• Hello Lorna I have only made one cloak and made it out of a semi cirle of fabric with a separate hood which I cut in two parts. The cut out the same in lining fabric and made each part then put it together by machine – only having to hnd sew the hem to hide all the machining. What sort of events do you do and do you do any of the larger ones? Thanks Alison

  2. Hello there. I’m making separate hoods too. There doesn’t seem to conclusive evidence that hoods were always attached. I also machine stich most of the hidden seams and hand sew the rest. Amazon delivered “The Medieval Tailor’s Assistant” yesterday which l hope will be as invaluable as the quick flip through it last night promised that it will be.
    Our events tend to be smaller ones, we were also at Caldicot this year, a lovely location. The events range from Archery demonstrations and talks to a Robin Hood show. The group is on Facebook with quite a few photograps.

    • Hello Lorna Yes that is a great book. I sadly didn’t make Caldicot due to work this year but it is a lovely venue – my daughter and some other friends were though.I will look for you on Facebook. Thanks Alison

  3. Does anyone know where I can buy a wooden braiding or Trollen wheel? I bought one at a re-enactment fair in Essex a few years ago,and have lost the leaflet that came with it. I would like to buy another, and ask them to make finer slits so I can make braids from slippery yarns. Please email if you have any info.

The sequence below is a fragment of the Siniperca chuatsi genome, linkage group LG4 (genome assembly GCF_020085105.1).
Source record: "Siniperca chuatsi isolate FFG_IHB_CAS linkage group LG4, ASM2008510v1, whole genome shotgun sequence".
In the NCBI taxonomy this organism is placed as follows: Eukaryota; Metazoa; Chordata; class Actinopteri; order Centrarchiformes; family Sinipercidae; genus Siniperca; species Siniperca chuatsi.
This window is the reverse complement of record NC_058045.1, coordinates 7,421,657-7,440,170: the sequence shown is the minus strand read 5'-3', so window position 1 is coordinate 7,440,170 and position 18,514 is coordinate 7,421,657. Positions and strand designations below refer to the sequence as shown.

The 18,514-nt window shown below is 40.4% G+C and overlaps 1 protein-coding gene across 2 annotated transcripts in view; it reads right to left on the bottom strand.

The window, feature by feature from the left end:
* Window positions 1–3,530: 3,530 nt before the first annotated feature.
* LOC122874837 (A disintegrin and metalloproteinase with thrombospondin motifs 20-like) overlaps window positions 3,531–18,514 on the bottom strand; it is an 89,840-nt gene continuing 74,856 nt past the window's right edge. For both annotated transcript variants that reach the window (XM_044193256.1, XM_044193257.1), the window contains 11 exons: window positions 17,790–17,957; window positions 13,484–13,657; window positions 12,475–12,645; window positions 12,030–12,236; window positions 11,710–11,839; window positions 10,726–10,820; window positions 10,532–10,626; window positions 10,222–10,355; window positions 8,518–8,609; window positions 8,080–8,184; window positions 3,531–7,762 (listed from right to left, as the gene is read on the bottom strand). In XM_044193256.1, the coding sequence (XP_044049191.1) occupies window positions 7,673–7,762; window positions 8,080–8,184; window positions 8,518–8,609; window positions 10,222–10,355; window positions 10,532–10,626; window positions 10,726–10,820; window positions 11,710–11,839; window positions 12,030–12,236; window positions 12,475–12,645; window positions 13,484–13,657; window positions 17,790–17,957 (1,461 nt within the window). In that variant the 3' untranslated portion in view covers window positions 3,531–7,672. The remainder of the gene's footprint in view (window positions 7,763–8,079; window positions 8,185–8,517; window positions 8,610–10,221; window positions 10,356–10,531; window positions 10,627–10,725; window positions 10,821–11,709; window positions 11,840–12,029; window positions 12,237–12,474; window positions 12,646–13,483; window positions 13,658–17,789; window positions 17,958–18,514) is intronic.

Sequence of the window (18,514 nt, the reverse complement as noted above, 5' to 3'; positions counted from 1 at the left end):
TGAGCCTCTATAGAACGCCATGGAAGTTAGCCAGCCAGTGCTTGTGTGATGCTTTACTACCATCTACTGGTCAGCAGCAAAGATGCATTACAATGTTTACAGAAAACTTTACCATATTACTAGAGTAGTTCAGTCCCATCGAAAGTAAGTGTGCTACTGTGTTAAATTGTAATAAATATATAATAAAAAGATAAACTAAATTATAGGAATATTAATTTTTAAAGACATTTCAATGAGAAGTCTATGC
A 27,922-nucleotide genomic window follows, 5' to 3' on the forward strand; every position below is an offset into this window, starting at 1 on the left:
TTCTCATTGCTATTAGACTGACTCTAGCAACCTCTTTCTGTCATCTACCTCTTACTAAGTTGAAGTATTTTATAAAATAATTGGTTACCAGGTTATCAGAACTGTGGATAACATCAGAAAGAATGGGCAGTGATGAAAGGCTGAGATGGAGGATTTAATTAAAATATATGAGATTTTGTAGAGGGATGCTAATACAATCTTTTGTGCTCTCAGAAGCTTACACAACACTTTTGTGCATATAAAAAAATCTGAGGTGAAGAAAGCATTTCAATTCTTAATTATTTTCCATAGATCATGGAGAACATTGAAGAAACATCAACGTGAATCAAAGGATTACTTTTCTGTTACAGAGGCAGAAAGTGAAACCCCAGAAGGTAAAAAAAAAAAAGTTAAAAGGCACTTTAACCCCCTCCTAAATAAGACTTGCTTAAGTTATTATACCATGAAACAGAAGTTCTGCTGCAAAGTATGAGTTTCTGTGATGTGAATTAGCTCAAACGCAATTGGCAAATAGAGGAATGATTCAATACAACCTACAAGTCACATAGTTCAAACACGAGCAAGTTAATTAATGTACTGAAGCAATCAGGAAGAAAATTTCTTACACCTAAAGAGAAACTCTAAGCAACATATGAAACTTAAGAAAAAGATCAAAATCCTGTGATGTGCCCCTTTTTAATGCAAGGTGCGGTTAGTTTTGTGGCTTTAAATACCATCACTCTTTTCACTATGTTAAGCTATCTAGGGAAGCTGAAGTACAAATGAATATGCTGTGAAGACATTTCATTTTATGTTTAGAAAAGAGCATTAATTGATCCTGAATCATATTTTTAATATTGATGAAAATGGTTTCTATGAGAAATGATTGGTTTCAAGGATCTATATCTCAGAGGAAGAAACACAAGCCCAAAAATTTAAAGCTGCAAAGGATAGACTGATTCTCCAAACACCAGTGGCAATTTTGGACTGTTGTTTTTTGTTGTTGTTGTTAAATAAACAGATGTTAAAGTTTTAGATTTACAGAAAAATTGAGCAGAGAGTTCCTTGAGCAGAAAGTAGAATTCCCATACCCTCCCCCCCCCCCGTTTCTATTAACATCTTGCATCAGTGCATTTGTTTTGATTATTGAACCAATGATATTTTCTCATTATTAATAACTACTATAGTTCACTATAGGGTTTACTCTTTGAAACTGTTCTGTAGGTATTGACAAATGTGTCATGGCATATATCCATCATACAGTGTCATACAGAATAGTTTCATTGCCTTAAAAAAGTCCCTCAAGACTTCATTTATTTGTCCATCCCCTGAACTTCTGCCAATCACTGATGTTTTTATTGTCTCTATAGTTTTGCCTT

4. Alison Hi,
    my name is Tom Humphreys and I am so glad i stumbled across your page! I am setting up a medieval campsite in April this year and would love to talk to you about some of the photos on this page. The hangings on the interior of the tents and the bedspreads particularly interest me as i have spent a lot of time looking for similar products but am not having much luck. We were trying to work out where the aerial shot was taken, is it Ross on Wye? The costumes are fantastic! regards,

    • Hello Tom

      Thanks for visiting and for such nice comments! In answer to your questions the aerial pics of the camp were taken at Ashby de La Zouche Castle where we have been doing shows for a number of years.

      I made all the tent hangings myself with brocade and tapestry fabric sourced from local suppliers.

      The bed covers were bought at an antique shop near Warwick years ago – they are not antique but look it. I have seen similar things in my local market.

      I have tried as much a possible to get medieval style things – E Bay is a great sourc of things especially tapestry hangings and cushion covers.

      If you would like further info on ideas please contact me at